# How do I implement genetic algorithm on grid board to find optimal path

I am preparing algorithms for optimal path finding in terrain with obstacles. Till now i implemented Dijsktra and A* algorithms. Now i have to implement genetic algorithm and I have problem.

Firstly I will show you how my map representation looks. There are 7 different kinds of terrain (0- start, 7- end, 1-4 normal which can be passed, 5-6 cannot pass). Here is code for that in Python (the most important part of code, in my opinion, to understand problem is function `neighbors`):

``````class Graph():
def __init__(self, x=10, y=10):
self.width = x
self.height = y
self.board = ((1, 1, 1, 5, 1, 1, 1, 1, 1, 7),
(1, 1, 1, 5, 1, 1, 1, 1, 1, 1),
(1, 1, 1, 5, 1, 5, 1, 1, 1, 1),
(0, 1, 1, 1, 1, 5, 1, 1, 1, 1),
(1, 1, 1, 1, 1, 5, 1, 1, 1, 1),
(1, 1, 1, 1, 1, 1, 1, 1, 1, 1),
(1, 1, 1, 1, 1, 1, 1, 1, 1, 1),
(1, 1, 1, 1, 1, 1, 1, 1, 1, 1),
(1, 1, 1, 1, 1, 1, 1, 1, 1, 1),
(1, 1, 1, 1, 1, 1, 1, 1, 1, 1))
self.time = {0: None,
1: 1,
2: 4,
3: 7,
4: 4,
7: 1}
def cost(self, id):
(x, y)= id
return self.time.get(self.board[y][x])

def canPass(self, id):
(x, y) = id
return self.board[y][x] != 5 and self.board[y][x] != 6 and self.board[y][x] != 0

def inBounds(self, id):
(x, y) = id
return 0 <= x < self.width and 0 <= y < self.height

def neighbors(self, id):
(x, y) = id
nodes = [(x-1, y), (x, y-1), (x+1, y), (x, y+1)]
nodes = filter(self.inBounds, nodes)
nodes = filter(self.canPass, nodes)
return nodes
``````

I have no idea how to implement genetic algorithm from theoretical point because of my map and neighbor representation and i cannot change them.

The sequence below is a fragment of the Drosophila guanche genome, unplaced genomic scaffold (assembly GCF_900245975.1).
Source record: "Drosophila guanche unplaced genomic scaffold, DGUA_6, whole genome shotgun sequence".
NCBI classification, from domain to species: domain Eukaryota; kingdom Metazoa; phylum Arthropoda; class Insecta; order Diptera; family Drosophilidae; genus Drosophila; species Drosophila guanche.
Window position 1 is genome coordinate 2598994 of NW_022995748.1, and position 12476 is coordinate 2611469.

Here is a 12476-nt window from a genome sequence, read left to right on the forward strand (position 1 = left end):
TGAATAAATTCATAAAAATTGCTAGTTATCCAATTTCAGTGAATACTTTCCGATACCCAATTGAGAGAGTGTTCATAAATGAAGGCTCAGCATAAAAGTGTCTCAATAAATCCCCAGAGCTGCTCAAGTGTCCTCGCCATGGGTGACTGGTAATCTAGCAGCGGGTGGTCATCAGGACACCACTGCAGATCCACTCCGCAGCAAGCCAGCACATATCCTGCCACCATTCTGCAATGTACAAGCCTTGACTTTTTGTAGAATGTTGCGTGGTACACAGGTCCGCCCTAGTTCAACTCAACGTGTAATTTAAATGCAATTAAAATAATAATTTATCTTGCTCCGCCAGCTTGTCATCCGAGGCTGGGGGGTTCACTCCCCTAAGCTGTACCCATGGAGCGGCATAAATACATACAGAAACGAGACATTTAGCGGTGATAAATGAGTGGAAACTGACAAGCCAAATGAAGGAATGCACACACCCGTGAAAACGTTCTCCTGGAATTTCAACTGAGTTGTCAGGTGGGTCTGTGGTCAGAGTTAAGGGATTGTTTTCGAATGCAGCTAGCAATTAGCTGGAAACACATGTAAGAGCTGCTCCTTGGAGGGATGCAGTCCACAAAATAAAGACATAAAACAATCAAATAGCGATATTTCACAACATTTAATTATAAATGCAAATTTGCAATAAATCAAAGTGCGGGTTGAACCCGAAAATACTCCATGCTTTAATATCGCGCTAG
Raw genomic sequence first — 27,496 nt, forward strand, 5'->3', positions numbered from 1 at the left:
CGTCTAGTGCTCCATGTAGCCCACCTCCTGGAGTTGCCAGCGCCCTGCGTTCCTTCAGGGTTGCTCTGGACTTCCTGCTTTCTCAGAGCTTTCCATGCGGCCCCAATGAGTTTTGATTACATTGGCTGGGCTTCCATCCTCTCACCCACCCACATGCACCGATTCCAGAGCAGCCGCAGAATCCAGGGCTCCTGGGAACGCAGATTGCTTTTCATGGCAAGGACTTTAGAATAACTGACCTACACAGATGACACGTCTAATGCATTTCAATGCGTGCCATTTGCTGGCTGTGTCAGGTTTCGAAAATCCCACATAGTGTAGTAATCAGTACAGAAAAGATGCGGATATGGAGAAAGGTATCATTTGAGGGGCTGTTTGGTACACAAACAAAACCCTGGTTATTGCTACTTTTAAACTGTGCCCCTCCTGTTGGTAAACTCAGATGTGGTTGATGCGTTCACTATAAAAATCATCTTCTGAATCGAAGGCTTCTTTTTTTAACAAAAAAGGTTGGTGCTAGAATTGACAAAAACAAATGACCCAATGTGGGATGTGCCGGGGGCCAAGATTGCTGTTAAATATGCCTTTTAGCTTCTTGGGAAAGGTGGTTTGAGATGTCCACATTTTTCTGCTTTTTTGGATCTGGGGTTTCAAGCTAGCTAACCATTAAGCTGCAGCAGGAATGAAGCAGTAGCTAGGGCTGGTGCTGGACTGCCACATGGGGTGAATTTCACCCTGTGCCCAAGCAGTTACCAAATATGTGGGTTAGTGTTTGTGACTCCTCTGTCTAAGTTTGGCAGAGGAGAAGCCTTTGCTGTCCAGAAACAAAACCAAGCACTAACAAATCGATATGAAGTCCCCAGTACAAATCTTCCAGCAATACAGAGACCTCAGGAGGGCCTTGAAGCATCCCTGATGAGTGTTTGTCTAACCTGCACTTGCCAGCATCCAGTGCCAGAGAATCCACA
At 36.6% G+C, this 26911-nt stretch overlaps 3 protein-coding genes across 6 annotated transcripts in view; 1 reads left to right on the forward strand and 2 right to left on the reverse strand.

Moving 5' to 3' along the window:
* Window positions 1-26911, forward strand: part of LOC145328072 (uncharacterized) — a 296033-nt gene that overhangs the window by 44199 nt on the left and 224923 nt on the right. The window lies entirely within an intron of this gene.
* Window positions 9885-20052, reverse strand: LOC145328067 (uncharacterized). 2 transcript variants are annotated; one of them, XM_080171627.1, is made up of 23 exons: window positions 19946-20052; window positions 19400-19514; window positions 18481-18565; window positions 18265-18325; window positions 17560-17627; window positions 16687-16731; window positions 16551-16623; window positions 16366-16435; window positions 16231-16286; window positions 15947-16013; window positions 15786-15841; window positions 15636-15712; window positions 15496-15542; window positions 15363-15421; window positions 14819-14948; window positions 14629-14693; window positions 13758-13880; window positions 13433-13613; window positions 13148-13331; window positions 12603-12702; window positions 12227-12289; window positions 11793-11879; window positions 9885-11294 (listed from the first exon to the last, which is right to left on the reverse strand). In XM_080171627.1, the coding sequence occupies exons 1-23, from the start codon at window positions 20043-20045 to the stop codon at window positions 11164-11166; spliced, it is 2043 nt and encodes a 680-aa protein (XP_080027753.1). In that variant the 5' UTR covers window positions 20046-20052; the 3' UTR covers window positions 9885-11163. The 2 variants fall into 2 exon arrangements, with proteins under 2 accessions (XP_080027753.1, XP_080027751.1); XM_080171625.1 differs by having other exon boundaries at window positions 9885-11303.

What I did:

I prepared starting population using modification of my A* which find nearly the easiest connection from start to end without checking cost of that. Here's code

``````def heuristic(a, b):
(x1, y1) = a
(x2, y2) = b
return abs(x1 - x2) + abs(y1 - y2)

def StartingPopulation(graph, start, goal):
(x, y) = start
frontier = PriorityQueue()
frontier.put(start, 0)
came_from = {}
cost_so_far = [[0 for i in xrange(10)] for j in xrange(10)]
came_from[start] = None
cost_so_far[y][x] = 0
while not frontier.empty():
current = frontier.get()
(y1, x1) = current
if (y1, x1) == goal:
break
for next in graph.neighbors(current):
new_cost = cost_so_far[x1][y1] + graph.cost(next)
(y2, x2) = next
if cost_so_far[x2][y2] == 0 or new_cost < cost_so_far[x2][y2]:
cost_so_far[x2][y2] = new_cost
priority = new_cost + heuristic(goal, next)
frontier.put(next, priority)
came_from[next] = current
return came_from, cost_so_far
``````

That's all I invent. I have no idea how to do other steps for genetic algorithm like selection, crossover and mutation on data i have. I hope you can guide me and give some hints (if there is full code for what I need it would be also good to check and learn from it)

• My personal opinion is that whenever you can use something like A*, you should stick to it rather than a genetic algorithm. Is there any particular reason for trying to do this? – Patrick Trentin Jun 29 '16 at 8:54

A simple GA-based method for a 2D grid is to fractionate chromosomes (binary strings) into moves, eg: